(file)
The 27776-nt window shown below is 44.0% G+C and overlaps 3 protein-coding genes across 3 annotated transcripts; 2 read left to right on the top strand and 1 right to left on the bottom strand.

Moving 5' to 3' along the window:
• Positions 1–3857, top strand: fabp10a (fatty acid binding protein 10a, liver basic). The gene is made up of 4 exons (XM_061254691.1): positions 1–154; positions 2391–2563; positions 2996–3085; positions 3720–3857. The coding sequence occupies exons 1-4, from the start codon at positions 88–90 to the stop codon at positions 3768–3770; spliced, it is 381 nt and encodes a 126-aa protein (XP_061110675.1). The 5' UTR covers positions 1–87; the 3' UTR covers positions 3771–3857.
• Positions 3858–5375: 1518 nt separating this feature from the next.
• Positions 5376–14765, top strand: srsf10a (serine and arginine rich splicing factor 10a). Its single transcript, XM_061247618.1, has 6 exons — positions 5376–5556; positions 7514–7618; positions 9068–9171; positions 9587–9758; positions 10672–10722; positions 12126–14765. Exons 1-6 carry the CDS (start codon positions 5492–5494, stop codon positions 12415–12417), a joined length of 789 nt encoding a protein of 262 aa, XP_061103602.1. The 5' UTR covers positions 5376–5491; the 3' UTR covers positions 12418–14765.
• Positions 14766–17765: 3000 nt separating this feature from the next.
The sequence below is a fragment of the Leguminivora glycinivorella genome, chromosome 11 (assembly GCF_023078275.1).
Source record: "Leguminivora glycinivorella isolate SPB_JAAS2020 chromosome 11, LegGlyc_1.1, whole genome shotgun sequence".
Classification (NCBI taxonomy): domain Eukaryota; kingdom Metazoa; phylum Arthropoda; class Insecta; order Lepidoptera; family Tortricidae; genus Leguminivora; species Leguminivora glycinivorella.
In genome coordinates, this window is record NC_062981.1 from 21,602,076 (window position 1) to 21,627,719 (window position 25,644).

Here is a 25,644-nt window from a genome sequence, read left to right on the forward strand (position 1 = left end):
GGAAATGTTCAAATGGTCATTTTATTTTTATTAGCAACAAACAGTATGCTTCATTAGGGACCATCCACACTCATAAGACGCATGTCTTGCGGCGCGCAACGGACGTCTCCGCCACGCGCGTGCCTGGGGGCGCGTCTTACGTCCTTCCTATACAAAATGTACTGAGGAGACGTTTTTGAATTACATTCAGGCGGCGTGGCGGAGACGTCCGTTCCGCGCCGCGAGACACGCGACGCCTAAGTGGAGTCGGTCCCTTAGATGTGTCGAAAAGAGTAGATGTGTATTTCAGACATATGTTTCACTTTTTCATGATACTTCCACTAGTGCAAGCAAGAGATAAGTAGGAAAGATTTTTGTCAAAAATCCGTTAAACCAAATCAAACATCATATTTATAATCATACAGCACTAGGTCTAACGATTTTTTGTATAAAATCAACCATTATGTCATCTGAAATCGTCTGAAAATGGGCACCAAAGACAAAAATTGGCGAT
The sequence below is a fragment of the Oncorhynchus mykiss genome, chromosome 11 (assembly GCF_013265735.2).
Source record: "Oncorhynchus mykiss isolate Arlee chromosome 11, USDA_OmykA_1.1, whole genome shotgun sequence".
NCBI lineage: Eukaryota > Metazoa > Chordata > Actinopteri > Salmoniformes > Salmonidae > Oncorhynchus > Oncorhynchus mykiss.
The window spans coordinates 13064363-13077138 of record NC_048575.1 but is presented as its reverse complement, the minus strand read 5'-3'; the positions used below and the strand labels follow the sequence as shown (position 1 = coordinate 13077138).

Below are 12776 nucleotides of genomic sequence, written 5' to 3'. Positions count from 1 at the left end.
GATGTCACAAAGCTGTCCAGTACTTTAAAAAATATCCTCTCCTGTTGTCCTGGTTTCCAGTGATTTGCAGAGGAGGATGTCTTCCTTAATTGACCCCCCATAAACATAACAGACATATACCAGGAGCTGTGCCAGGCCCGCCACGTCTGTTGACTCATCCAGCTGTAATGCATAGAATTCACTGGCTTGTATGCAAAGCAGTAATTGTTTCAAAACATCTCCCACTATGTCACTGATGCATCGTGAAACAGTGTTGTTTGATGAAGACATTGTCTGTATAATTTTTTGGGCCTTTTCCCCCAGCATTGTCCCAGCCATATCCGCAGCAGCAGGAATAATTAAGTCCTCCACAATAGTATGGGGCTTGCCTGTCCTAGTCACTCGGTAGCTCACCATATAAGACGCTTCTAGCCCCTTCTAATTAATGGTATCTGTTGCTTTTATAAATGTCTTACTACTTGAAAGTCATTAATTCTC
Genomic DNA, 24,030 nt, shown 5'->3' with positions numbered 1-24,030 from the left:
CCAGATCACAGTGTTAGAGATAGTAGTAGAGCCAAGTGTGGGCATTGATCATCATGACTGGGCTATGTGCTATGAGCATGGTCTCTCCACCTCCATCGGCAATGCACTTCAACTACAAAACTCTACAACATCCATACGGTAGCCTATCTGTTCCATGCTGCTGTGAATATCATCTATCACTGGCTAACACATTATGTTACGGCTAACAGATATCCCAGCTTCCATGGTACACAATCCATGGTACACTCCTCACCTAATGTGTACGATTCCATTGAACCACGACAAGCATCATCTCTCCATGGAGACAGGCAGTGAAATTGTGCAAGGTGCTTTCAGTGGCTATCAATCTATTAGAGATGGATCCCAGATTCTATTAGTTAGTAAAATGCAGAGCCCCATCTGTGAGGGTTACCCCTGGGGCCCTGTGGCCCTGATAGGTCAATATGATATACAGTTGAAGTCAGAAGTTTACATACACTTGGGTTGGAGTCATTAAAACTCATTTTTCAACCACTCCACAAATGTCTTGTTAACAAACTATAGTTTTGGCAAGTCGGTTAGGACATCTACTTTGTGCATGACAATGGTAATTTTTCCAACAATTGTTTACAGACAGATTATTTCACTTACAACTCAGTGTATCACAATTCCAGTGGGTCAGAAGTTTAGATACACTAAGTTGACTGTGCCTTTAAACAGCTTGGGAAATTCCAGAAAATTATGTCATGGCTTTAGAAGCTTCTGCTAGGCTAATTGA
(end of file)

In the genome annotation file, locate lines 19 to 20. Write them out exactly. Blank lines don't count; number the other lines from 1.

Genomic DNA, 24,030 nt, shown 5'->3' with positions numbered 1-24,030 from the left:
CCAGATCACAGTGTTAGAGATAGTAGTAGAGCCAAGTGTGGGCATTGATCATCATGACTGGGCTATGTGCTATGAGCATGGTCTCTCCACCTCCATCGGCAATGCACTTCAACTACAAAACTCTACAACATCCATACGGTAGCCTATCTGTTCCATGCTGCTGTGAATATCATCTATCACTGGCTAACACATTATGTTACGGCTAACAGATATCCCAGCTTCCATGGTACACAATCCATGGTACACTCCTCACCTAATGTGTACGATTCCATTGAACCACGACAAGCATCATCTCTCCATGGAGACAGGCAGTGAAATTGTGCAAGGTGCTTTCAGTGGCTATCAATCTATTAGAGATGGATCCCAGATTCTATTAGTTAGTAAAATGCAGAGCCCCATCTGTGAGGGTTACCCCTGGGGCCCTGTGGCCCTGATAGGTCAATATGATATACAGTTGAAGTCAGAAGTTTACATACACTTGGGTTGGAGTCATTAAAACTCATTTTTCAACCACTCCACAAATGTCTTGTTAACAAACTATAGTTTTGGCAAGTCGGTTAGGACATCTACTTTGTGCATGACAATGGTAATTTTTCCAACAATTGTTTACAGACAGATTATTTCACTTACAACTCAGTGTATCACAATTCCAGTGGGTCAGAAGTTTAGATACACTAAGTTGACTGTGCCTTTAAACAGCTTGGGAAATTCCAGAAAATTATGTCATGGCTTTAGAAGCTTCTGCTAGGCTAATTGA